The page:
Misstep

About five years back I was hired to rewrite a script which just didn’t work. It had been through several writers and no one could make it work, so I was brought in to save the day.

But I couldn’t.

It just didn’t seem to work, no matter what I (or anyone else) did or suggested. The only thing anyone could agree on was that the first scene was awesome.

And that’s when the director made a suggestion – maybe the problem was the first scene?

The first scene was brilliant and funny and got the film started with a bang … but, annoyingly, the director was right – it was the problem; because the protagonist was stupid and didn’t really know what he’d done and wasn’t really invested in the rest of the story. Changing just the motivation of the protagonist in that one scene made the rest of the script fall into line.

I learnt a vitally important lesson that day about how a small change at the beginning of a script can knock the rest out of kilter. A bit like in navigation, half a degree of difference can send you in completely the wrong direction and leave you miles off course.

In an ideal world I’d have taken that lesson to heart and never made that mistake again.

But I didn’t, and I just did.

I’m rewriting a script and have changed the opening sequence. Now, A no longer connects with B and I’ve had to add in five extra pages to get A and B to join up … but it’s not quite right. I think I’d need to add another two or three pages to make it work properly, which is just dragging the beginning on far too long …

Overnight, I’ve realised, the answer isn’t more, it’s less. If I end A slightly earlier, then it matches perfectly with B without adding anything else. There’s one scene at the end of the opening sequence which sets me off in the wrong direction and necessitates a lot of tap-dancing to get the script back on track.

It’s a misstep, a single step in the wrong direction which means the end is no longer in sight.

The only logical course of action is to retrace my steps and set off again in the right direction. That means the five pages I wrote yesterday have to be binned, but that’s just writing. It happens.

Luckily, I really enjoy this side of the process – the problem solving. The opportunity to shelve the creative part of the brain and engage the critical faculties. I like being able to stop thinking like an artist, in terms of beauty and truth and flow, and start thinking like a scientist – does that bit fit onto that bit?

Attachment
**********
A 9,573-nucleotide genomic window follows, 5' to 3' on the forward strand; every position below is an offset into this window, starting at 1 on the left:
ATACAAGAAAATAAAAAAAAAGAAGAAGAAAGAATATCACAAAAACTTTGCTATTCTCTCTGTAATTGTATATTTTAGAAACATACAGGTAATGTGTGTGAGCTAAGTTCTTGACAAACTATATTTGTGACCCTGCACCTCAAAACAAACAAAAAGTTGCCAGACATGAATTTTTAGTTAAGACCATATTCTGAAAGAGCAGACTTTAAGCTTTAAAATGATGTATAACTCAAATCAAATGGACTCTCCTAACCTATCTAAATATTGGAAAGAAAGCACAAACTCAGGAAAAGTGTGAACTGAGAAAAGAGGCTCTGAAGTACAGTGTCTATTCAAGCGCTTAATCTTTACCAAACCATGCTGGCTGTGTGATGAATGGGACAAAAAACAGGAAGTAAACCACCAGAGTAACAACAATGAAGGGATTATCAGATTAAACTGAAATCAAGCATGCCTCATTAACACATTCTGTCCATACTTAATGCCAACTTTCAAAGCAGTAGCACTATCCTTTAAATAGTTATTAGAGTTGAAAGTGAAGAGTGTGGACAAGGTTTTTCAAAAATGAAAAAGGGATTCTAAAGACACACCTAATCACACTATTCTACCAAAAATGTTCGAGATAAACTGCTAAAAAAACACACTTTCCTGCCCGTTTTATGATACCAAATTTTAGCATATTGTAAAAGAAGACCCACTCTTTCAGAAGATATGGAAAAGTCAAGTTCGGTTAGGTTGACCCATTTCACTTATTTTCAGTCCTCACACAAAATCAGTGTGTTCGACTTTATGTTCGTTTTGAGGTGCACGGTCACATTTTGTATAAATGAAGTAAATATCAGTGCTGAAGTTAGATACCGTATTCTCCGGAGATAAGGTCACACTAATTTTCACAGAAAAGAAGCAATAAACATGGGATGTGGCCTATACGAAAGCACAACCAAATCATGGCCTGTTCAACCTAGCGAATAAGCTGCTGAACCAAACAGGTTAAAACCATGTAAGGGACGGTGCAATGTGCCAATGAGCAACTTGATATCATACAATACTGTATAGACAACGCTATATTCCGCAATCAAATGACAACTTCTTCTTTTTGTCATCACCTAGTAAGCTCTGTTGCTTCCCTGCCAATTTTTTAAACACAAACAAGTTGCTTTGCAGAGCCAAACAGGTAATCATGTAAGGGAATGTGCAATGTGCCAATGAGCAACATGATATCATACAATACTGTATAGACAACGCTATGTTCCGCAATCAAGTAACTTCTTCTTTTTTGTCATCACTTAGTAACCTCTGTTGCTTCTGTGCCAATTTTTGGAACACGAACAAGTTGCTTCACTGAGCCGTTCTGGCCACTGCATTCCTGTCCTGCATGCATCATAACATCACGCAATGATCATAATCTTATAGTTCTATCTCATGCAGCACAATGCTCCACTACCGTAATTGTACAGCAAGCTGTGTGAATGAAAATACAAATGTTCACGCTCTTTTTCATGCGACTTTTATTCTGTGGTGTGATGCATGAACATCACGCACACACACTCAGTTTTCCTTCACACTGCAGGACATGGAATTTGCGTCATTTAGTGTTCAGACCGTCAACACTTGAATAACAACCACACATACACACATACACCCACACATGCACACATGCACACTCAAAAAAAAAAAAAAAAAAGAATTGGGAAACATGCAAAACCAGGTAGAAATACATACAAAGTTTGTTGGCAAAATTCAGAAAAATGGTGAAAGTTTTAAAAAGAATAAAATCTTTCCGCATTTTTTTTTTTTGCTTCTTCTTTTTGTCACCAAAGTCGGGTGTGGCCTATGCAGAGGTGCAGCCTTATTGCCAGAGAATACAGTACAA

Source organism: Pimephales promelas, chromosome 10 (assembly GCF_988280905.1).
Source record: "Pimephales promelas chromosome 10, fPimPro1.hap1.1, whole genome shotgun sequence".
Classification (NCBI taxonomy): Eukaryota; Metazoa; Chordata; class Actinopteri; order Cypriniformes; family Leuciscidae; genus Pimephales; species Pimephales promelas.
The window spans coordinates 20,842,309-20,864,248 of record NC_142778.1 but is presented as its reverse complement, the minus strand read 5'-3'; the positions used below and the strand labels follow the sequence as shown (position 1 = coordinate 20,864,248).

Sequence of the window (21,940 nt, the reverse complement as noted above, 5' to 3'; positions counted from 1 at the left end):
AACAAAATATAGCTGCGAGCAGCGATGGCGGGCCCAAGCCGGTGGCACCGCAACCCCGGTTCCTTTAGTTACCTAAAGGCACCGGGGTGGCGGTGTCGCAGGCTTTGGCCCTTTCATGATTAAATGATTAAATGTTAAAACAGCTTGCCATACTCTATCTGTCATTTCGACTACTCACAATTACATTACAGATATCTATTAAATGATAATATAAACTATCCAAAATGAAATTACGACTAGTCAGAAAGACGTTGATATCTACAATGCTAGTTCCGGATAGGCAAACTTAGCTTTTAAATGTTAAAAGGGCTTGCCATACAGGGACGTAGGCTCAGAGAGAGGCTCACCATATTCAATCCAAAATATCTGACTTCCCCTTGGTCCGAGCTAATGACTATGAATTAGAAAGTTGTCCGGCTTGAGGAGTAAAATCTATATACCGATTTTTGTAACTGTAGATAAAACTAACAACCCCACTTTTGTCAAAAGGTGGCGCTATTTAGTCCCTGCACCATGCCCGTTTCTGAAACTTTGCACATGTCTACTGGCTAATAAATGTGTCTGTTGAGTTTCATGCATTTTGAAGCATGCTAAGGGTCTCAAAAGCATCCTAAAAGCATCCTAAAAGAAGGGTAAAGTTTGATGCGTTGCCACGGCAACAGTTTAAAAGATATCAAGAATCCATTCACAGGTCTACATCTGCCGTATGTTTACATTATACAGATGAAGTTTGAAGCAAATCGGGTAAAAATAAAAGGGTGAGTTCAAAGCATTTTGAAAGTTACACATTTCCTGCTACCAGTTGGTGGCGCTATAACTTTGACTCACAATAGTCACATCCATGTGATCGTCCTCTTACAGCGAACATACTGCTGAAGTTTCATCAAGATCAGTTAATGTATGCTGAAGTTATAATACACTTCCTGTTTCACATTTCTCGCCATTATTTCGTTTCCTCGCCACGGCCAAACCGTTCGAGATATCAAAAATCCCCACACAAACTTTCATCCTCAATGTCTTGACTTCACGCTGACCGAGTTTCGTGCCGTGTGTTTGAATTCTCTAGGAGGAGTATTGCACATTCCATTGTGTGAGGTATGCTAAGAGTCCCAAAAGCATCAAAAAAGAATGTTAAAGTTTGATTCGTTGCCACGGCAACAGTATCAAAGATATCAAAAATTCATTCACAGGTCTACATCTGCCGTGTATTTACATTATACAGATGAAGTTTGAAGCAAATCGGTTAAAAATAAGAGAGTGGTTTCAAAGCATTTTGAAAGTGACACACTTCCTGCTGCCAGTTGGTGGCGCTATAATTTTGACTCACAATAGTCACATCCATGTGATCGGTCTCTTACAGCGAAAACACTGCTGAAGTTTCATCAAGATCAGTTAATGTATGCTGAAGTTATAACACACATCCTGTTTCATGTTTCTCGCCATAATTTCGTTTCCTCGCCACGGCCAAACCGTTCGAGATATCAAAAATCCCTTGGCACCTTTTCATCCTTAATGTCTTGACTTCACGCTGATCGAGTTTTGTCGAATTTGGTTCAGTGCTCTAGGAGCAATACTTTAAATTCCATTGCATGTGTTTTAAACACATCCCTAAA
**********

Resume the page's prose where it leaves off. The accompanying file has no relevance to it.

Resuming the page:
If not, why not?

Do I need it?

Would it work better without it?

Ultimately, it doesn’t matter how many good lines there are in a scene or how much me, the writer, enjoys these particular moments … if they aren’t motion towards the goal, if they don’t help (or actually hinder) the story … then they’re a misstep and they need to be corrected.

Easier said than done, mind. That’s the problem with missteps – you don’t know which of the thousand steps you’ve taken is the one which led you up the bind alley.

Or at least, I don’t.

You may have a special misstep detector gland. You may never put a foot wrong and skip gaily from FADE IN to FADE OUT with nary a toe out of place.

I tend to blunder around, fucking up all over the place. Still, it all comes good in the end.

Sometimes.

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Categories: Someone Else's Way, Things I've Learnt Recently | 5 Comments

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5 thoughts on “Misstep

  1. Mac

    Phill, I always used to gripe when things didn’t come organically out of the script, and I’d have to do what I felt was “cheat” to grind the gears to get something to work, but I came to realise that’s what writing is, it’s being a cheat. The skill comes in being a creative cheat…

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